Moving to a new state is stressful but it is also fun.
One of the things I like best about moving is learning about the local food traditions which vary state to state and region to region. Missouri is only two states down from Minnesota. Still, we’re finding that St. Louis has plenty of foods we’ve never tried before.
For one thing, there’s Provel. We both learned that we like it raw and shredded into salads, but we’re less sure how we feel about it melted. Jake’s tried more versions of St. Louis style-pizza than I have. In some cases, he’s liked it, and in others, not so much. We’ve literally never encountered Provel outside of Missouri, so imagine our surprise when we visited a local Italian restaurant and found it topping the chicken parmesan and baked ziti. The jury’s out on melted Provel. We’ve got plenty of time to decide.
This week we entertained several out-of town-guests who treated us to dinner at two restaurants we haven’t visited yet. These meals provided the perfect opportunity to try two foods I haven’t encountered outside of St. Louis:
Burger With Cheddar Cheese Spread
Burgers topped with cheddar cheese spread might be a thing elsewhere, but I haven’t encountered them yet. A while ago, I ran across this Chowhound thread in which a man asked for help finding a burger with cheddar cheese spread in St. Louis. Based upon the responses and a quick internet search, it seems like this type of burger is offered at many local restaurants.
I spotted it on the menu at Schlafly Brewery in Maplewood, MO. If you’re in the camp that likes goopy cheese sauces, cheese balls, and cheese spreads, you’ll like this style of burger. There’s really nothing not to like. The fact that the cheese spread’s temperature was cooler than the burger struck me as interesting, since I’m used to the cheese being melted onto the burger. But eventually the warm burger patty made the cheese more melty.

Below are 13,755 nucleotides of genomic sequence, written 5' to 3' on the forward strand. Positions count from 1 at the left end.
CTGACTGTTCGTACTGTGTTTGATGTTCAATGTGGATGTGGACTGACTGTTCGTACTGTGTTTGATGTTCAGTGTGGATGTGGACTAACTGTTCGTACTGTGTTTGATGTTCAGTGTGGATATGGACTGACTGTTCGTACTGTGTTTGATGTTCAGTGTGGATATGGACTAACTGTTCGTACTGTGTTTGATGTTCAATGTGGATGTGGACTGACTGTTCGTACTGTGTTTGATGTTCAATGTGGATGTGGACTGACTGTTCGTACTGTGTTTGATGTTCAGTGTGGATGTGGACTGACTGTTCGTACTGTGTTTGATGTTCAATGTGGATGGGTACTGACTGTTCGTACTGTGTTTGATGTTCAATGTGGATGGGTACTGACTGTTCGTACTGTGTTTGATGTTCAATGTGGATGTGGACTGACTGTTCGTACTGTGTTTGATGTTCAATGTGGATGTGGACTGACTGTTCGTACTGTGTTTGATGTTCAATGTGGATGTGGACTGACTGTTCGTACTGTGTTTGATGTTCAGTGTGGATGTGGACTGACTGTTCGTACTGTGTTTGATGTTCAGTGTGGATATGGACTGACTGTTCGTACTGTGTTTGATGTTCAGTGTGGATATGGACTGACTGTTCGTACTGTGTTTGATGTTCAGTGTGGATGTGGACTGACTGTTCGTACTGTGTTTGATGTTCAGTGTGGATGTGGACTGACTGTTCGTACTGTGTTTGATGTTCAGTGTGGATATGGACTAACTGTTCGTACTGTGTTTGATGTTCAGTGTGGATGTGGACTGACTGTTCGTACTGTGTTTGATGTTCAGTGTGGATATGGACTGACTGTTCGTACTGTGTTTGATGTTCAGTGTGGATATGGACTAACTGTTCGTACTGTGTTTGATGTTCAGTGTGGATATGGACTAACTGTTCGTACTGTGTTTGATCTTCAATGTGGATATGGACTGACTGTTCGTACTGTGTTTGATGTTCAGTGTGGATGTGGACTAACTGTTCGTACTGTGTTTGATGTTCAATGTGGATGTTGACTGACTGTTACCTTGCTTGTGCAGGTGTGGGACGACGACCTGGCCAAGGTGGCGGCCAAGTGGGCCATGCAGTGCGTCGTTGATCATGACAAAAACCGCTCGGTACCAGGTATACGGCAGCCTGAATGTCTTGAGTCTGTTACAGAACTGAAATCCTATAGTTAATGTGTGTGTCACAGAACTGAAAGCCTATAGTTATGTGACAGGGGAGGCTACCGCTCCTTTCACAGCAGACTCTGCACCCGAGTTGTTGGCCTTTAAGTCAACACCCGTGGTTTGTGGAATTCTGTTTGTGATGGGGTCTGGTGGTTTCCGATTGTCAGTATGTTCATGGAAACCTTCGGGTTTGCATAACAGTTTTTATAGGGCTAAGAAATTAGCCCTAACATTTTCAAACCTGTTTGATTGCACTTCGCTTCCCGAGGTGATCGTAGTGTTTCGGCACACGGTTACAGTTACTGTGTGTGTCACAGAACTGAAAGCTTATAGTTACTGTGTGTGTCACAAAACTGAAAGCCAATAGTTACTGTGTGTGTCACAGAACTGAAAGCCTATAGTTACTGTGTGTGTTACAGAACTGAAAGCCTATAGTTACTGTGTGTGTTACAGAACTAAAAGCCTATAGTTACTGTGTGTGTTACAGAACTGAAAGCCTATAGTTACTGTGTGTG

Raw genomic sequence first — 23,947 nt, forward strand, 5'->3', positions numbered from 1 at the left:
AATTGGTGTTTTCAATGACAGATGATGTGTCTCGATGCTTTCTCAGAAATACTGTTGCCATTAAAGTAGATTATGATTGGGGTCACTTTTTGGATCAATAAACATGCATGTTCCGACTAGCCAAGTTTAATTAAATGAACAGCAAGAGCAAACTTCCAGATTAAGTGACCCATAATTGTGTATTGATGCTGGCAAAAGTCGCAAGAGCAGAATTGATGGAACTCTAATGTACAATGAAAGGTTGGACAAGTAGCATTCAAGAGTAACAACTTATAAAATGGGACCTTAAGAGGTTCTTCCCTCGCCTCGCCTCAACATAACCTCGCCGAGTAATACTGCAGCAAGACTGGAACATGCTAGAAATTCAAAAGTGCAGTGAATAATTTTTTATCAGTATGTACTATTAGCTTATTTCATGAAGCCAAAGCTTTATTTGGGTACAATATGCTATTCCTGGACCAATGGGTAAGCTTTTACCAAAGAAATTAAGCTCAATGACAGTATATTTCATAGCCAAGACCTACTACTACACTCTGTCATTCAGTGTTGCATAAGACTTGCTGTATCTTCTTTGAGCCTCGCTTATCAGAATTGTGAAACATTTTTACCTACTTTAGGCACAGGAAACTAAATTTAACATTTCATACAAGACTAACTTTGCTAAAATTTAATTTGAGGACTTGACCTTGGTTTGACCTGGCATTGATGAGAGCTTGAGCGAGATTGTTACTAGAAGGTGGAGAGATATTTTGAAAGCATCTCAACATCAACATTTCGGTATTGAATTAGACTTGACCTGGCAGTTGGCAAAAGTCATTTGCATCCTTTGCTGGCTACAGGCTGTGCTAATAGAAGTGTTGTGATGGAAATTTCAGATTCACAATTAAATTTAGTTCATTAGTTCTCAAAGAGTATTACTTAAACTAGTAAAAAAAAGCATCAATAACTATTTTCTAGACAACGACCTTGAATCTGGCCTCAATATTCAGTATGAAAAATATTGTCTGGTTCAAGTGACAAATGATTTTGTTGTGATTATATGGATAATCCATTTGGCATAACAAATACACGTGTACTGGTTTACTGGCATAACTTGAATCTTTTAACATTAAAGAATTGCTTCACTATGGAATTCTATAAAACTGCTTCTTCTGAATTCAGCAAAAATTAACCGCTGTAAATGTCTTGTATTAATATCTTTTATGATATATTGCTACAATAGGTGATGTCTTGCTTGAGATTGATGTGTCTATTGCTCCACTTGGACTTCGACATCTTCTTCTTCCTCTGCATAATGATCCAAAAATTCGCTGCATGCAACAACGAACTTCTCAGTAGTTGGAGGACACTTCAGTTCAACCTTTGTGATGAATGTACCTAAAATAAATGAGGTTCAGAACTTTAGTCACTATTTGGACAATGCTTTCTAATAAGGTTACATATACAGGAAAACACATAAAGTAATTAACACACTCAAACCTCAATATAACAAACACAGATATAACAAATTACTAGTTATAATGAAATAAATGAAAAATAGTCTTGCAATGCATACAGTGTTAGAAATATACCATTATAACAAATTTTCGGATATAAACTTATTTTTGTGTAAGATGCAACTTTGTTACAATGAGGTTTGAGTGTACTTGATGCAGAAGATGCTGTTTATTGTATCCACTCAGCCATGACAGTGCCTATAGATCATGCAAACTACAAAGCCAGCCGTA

Finally, there are two more things I really like about Schlafly: The brewery offers small 10 oz. glasses of beer & did NOT overcook the burger.
According to this Feast Magazine article, the pork steak is a slice from the pork shoulder or Boston butt. This cut was made very popular in the 1950’s by the second-generation owners of one of our major grocery store chains, Schnucks. I’ve only seen people cook pork shoulder low and slow in a braise or crock-pot. Supposedly, pork steaks take well to grilling. It seems like they’re typically baked or smoked before receiving a char on the grill. At Hendricks, this was the case.
My North Iowa Blogger friends visited St. Louis this week to promote North Iowa’s new flight service to and from St. Louis via Air Choice One. The city of St. Charles provided a warm welcome and treated us to a meal at Hendricks BBQ. Pork Steak was the Wednesday special and so I ordered it.
Keep in mind that this is the very first pork steak I have ever tried. The meat wasn’t as spoon tender as the menu described, but, honestly, I preferred it not to be. I dislike ribs that are cooked so long that their meat slides from the bones. I prefer the meat to still retain some chew. This pork steak’s flavor and texture reminded me of pork ribs. I especially liked the melting fatty bits around the edges. Jake got to enjoy the leftovers and agrees that we need to eat more pork steaks.
So far, we’ve tried Provel, toasted ravioli, pork steaks, gooey butter cake and cheese spread burgers. We’ve had Mr. Wizard’s frozen custard, but not Ted Drewes’. I still need to try an Imo’s pizza and neither of us has ordered a St. Paul Sandwich, Syberg’s-style wings, or slinger (yet). What unique-to-St. Louis foods should we try next?